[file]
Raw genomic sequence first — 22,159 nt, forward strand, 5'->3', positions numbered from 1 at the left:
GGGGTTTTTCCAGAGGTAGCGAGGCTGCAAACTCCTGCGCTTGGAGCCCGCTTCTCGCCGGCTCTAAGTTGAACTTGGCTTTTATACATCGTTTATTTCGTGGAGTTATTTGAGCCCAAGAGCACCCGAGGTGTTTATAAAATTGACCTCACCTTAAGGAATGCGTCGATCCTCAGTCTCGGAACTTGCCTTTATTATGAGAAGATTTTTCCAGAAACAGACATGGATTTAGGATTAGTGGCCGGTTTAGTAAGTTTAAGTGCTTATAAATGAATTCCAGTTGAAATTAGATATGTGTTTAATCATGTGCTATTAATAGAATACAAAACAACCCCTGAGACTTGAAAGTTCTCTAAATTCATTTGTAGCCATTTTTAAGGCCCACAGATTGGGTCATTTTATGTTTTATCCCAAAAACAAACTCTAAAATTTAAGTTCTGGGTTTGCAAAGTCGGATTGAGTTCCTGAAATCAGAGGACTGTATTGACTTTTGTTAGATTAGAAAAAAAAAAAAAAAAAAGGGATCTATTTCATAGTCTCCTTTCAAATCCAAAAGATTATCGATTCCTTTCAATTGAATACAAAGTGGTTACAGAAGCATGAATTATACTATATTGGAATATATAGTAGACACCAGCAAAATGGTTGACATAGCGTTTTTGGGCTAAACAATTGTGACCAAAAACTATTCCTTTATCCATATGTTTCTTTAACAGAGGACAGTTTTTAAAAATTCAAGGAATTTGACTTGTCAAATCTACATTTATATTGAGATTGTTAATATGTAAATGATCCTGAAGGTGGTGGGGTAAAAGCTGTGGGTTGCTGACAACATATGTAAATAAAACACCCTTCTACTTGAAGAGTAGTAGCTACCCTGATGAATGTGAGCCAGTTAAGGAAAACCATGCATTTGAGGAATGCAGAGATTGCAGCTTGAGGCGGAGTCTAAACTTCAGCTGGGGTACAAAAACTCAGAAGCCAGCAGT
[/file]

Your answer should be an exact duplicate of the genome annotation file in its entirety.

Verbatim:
Raw genomic sequence first — 22,159 nt, forward strand, 5'->3', positions numbered from 1 at the left:
GGGGTTTTTCCAGAGGTAGCGAGGCTGCAAACTCCTGCGCTTGGAGCCCGCTTCTCGCCGGCTCTAAGTTGAACTTGGCTTTTATACATCGTTTATTTCGTGGAGTTATTTGAGCCCAAGAGCACCCGAGGTGTTTATAAAATTGACCTCACCTTAAGGAATGCGTCGATCCTCAGTCTCGGAACTTGCCTTTATTATGAGAAGATTTTTCCAGAAACAGACATGGATTTAGGATTAGTGGCCGGTTTAGTAAGTTTAAGTGCTTATAAATGAATTCCAGTTGAAATTAGATATGTGTTTAATCATGTGCTATTAATAGAATACAAAACAACCCCTGAGACTTGAAAGTTCTCTAAATTCATTTGTAGCCATTTTTAAGGCCCACAGATTGGGTCATTTTATGTTTTATCCCAAAAACAAACTCTAAAATTTAAGTTCTGGGTTTGCAAAGTCGGATTGAGTTCCTGAAATCAGAGGACTGTATTGACTTTTGTTAGATTAGAAAAAAAAAAAAAAAAAAGGGATCTATTTCATAGTCTCCTTTCAAATCCAAAAGATTATCGATTCCTTTCAATTGAATACAAAGTGGTTACAGAAGCATGAATTATACTATATTGGAATATATAGTAGACACCAGCAAAATGGTTGACATAGCGTTTTTGGGCTAAACAATTGTGACCAAAAACTATTCCTTTATCCATATGTTTCTTTAACAGAGGACAGTTTTTAAAAATTCAAGGAATTTGACTTGTCAAATCTACATTTATATTGAGATTGTTAATATGTAAATGATCCTGAAGGTGGTGGGGTAAAAGCTGTGGGTTGCTGACAACATATGTAAATAAAACACCCTTCTACTTGAAGAGTAGTAGCTACCCTGATGAATGTGAGCCAGTTAAGGAAAACCATGCATTTGAGGAATGCAGAGATTGCAGCTTGAGGCGGAGTCTAAACTTCAGCTGGGGTACAAAAACTCAGAAGCCAGCAGT